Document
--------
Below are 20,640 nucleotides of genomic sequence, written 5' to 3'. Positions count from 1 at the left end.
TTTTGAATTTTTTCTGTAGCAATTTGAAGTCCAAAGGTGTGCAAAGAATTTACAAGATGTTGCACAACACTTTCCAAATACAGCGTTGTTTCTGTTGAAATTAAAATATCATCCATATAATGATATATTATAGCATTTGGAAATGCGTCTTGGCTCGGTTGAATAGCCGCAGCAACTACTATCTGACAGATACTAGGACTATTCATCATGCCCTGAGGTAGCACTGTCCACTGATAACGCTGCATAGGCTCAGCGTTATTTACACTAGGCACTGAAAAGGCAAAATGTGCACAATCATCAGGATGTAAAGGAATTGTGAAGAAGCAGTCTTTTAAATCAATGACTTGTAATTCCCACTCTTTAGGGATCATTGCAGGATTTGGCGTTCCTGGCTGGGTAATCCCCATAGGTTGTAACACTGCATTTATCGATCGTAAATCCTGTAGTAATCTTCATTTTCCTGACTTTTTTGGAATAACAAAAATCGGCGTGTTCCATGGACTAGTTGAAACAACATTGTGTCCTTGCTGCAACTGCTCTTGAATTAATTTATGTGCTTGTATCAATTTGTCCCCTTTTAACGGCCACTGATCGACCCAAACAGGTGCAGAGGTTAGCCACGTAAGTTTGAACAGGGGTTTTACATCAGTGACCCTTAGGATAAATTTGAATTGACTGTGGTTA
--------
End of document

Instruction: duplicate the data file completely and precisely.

Below are 20,640 nucleotides of genomic sequence, written 5' to 3'. Positions count from 1 at the left end.
TTTTGAATTTTTTCTGTAGCAATTTGAAGTCCAAAGGTGTGCAAAGAATTTACAAGATGTTGCACAACACTTTCCAAATACAGCGTTGTTTCTGTTGAAATTAAAATATCATCCATATAATGATATATTATAGCATTTGGAAATGCGTCTTGGCTCGGTTGAATAGCCGCAGCAACTACTATCTGACAGATACTAGGACTATTCATCATGCCCTGAGGTAGCACTGTCCACTGATAACGCTGCATAGGCTCAGCGTTATTTACACTAGGCACTGAAAAGGCAAAATGTGCACAATCATCAGGATGTAAAGGAATTGTGAAGAAGCAGTCTTTTAAATCAATGACTTGTAATTCCCACTCTTTAGGGATCATTGCAGGATTTGGCGTTCCTGGCTGGGTAATCCCCATAGGTTGTAACACTGCATTTATCGATCGTAAATCCTGTAGTAATCTTCATTTTCCTGACTTTTTTGGAATAACAAAAATCGGCGTGTTCCATGGACTAGTTGAAACAACATTGTGTCCTTGCTGCAACTGCTCTTGAATTAATTTATGTGCTTGTATCAATTTGTCCCCTTTTAACGGCCACTGATCGACCCAAACAGGTGCAGAGGTTAGCCACGTAAGTTTGAACAGGGGTTTTACATCAGTGACCCTTAGGATAAATTTGAATTGACTGTGGTTA